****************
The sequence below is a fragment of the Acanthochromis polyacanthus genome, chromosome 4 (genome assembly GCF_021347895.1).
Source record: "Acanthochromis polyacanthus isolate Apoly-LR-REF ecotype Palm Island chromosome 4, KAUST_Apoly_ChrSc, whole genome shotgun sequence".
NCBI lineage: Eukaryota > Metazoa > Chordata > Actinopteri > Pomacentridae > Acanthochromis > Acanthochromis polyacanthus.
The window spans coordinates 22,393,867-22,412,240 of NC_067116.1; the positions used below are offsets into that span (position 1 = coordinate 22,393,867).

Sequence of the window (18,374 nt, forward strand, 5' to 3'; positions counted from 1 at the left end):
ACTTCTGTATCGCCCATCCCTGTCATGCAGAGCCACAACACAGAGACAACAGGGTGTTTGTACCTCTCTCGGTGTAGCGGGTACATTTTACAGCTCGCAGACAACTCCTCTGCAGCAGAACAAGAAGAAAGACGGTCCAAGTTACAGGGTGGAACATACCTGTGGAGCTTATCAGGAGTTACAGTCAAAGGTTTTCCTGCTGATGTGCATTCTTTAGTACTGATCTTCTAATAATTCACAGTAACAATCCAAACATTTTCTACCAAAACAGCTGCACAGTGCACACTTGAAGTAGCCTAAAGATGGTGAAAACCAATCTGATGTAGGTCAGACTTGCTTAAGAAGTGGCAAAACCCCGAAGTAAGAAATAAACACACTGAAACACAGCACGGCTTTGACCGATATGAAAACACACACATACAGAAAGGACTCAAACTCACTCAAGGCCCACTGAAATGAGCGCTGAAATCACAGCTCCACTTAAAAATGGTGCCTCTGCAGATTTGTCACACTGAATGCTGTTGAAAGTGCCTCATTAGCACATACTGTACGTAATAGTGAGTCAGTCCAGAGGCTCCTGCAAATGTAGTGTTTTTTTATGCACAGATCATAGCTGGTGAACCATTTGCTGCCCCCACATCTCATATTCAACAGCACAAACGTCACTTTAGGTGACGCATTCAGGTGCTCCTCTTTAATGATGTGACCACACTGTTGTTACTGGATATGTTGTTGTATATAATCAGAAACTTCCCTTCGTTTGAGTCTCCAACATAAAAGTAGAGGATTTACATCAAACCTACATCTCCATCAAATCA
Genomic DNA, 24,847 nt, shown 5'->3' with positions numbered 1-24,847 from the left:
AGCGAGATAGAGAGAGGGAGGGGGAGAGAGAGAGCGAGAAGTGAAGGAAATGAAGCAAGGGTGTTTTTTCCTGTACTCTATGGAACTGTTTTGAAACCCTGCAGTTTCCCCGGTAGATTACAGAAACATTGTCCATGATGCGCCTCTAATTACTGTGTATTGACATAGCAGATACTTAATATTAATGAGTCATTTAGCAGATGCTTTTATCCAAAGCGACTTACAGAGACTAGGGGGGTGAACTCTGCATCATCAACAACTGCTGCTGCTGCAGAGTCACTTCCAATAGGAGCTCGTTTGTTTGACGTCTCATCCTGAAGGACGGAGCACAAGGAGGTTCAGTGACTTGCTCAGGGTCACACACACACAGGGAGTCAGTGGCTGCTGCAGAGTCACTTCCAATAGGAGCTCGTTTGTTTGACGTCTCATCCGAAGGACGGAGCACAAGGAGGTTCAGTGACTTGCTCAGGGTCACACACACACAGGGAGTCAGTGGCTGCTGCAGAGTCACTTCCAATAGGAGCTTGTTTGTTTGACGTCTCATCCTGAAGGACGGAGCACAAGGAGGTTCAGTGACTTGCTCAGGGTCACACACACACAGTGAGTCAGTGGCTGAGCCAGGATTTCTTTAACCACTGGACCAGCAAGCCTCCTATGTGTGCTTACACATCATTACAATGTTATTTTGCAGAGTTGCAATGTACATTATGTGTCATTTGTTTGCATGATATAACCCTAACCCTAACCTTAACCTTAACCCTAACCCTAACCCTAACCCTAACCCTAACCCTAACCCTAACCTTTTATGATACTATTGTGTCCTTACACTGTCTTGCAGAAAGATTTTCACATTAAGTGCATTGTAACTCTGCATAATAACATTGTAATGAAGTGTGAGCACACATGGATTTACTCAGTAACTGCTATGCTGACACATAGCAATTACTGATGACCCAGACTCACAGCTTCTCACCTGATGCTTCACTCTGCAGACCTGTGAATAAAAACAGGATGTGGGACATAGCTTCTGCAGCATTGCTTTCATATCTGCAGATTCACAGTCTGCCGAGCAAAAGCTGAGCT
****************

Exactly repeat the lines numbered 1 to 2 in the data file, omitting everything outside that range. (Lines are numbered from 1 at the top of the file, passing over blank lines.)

The sequence below is a fragment of the Acanthochromis polyacanthus genome, chromosome 4 (genome assembly GCF_021347895.1).
Source record: "Acanthochromis polyacanthus isolate Apoly-LR-REF ecotype Palm Island chromosome 4, KAUST_Apoly_ChrSc, whole genome shotgun sequence".